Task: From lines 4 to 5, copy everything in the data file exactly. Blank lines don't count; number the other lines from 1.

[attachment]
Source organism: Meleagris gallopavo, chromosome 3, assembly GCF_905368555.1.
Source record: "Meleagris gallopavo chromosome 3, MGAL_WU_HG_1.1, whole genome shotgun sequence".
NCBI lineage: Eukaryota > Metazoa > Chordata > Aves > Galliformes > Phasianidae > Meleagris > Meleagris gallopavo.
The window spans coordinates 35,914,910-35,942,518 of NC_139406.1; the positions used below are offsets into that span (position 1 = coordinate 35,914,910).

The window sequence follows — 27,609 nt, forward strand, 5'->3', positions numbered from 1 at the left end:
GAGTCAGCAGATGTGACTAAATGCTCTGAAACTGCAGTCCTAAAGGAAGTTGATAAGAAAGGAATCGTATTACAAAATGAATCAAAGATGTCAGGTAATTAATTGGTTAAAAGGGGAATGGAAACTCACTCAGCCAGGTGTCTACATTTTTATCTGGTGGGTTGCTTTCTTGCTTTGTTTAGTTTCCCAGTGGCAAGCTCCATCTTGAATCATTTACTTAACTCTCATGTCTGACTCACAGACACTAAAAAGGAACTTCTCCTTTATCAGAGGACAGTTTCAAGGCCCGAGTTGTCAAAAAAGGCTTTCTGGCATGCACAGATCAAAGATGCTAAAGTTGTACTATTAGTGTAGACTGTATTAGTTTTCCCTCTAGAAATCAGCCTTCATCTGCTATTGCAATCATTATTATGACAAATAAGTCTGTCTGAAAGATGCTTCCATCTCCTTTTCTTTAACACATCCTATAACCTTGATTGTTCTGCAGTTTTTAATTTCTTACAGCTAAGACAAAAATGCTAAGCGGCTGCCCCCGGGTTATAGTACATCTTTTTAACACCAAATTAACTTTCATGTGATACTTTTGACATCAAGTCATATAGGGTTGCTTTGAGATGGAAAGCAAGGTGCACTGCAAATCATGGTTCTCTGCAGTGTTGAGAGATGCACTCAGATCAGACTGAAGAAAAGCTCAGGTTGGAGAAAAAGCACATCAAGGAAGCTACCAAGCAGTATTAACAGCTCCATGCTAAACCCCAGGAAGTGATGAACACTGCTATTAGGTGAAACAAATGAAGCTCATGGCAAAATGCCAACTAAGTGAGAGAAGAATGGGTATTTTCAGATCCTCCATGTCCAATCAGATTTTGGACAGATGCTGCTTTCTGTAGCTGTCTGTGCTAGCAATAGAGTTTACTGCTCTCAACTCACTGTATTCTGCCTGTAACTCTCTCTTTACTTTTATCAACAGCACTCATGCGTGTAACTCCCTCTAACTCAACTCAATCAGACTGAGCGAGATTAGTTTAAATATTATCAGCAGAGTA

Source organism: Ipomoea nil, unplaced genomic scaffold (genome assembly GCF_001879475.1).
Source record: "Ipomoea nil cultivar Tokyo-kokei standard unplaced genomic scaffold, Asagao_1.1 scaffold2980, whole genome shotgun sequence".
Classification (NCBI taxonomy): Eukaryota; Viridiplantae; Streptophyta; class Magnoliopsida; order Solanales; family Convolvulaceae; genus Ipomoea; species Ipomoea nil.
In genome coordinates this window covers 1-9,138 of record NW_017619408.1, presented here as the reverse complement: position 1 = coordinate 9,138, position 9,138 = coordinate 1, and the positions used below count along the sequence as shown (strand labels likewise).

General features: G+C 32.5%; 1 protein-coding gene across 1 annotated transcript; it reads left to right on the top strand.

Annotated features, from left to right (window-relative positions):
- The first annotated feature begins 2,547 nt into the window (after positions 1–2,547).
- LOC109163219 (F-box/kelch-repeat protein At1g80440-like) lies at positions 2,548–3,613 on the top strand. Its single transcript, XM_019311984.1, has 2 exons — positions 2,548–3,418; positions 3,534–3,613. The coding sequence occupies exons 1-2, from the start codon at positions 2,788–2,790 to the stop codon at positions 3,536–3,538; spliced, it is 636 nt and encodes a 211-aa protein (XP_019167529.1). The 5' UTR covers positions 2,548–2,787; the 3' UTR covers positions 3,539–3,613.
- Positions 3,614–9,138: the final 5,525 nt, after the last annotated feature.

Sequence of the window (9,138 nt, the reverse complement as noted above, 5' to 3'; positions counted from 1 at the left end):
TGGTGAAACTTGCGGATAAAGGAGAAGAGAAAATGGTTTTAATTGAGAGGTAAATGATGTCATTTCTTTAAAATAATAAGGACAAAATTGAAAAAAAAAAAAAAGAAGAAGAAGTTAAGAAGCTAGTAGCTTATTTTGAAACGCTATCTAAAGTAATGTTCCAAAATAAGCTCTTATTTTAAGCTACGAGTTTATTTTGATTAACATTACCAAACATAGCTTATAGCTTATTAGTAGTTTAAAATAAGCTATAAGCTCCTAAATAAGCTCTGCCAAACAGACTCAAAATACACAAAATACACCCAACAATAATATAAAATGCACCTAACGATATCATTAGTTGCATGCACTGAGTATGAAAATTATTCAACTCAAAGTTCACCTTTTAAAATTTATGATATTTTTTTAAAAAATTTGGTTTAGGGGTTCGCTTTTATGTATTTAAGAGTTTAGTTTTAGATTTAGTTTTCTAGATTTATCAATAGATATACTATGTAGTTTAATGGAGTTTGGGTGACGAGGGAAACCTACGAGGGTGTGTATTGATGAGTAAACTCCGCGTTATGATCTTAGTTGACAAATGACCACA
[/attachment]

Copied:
The window spans coordinates 35,914,910-35,942,518 of NC_139406.1; the positions used below are offsets into that span (position 1 = coordinate 35,914,910).

The window sequence follows — 27,609 nt, forward strand, 5'->3', positions numbered from 1 at the left end: